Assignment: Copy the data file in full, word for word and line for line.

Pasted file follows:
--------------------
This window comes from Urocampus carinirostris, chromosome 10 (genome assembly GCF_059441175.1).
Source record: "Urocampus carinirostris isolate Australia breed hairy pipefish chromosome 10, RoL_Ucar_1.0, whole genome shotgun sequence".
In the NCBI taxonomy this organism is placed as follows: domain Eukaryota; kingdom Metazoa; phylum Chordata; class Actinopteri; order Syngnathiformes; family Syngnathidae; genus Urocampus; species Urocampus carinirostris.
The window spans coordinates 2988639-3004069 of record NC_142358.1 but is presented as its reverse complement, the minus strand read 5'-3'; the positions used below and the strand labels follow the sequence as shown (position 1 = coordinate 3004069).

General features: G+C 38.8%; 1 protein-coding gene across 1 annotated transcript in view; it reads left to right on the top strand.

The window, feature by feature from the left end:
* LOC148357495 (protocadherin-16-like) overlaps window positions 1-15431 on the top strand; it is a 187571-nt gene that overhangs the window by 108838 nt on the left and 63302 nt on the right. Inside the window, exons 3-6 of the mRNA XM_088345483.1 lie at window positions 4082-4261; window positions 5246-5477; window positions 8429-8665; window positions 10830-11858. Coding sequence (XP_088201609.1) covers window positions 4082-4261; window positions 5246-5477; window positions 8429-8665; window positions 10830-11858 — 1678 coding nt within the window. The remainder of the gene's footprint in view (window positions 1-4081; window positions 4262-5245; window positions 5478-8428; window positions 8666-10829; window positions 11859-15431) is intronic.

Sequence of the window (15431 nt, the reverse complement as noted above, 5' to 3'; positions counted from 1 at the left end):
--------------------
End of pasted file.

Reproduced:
This window comes from Urocampus carinirostris, chromosome 10 (genome assembly GCF_059441175.1).
Source record: "Urocampus carinirostris isolate Australia breed hairy pipefish chromosome 10, RoL_Ucar_1.0, whole genome shotgun sequence".
In the NCBI taxonomy this organism is placed as follows: domain Eukaryota; kingdom Metazoa; phylum Chordata; class Actinopteri; order Syngnathiformes; family Syngnathidae; genus Urocampus; species Urocampus carinirostris.
The window spans coordinates 2988639-3004069 of record NC_142358.1 but is presented as its reverse complement, the minus strand read 5'-3'; the positions used below and the strand labels follow the sequence as shown (position 1 = coordinate 3004069).

General features: G+C 38.8%; 1 protein-coding gene across 1 annotated transcript in view; it reads left to right on the top strand.

The window, feature by feature from the left end:
* LOC148357495 (protocadherin-16-like) overlaps window positions 1-15431 on the top strand; it is a 187571-nt gene that overhangs the window by 108838 nt on the left and 63302 nt on the right. Inside the window, exons 3-6 of the mRNA XM_088345483.1 lie at window positions 4082-4261; window positions 5246-5477; window positions 8429-8665; window positions 10830-11858. Coding sequence (XP_088201609.1) covers window positions 4082-4261; window positions 5246-5477; window positions 8429-8665; window positions 10830-11858 — 1678 coding nt within the window. The remainder of the gene's footprint in view (window positions 1-4081; window positions 4262-5245; window positions 5478-8428; window positions 8666-10829; window positions 11859-15431) is intronic.

Sequence of the window (15431 nt, the reverse complement as noted above, 5' to 3'; positions counted from 1 at the left end):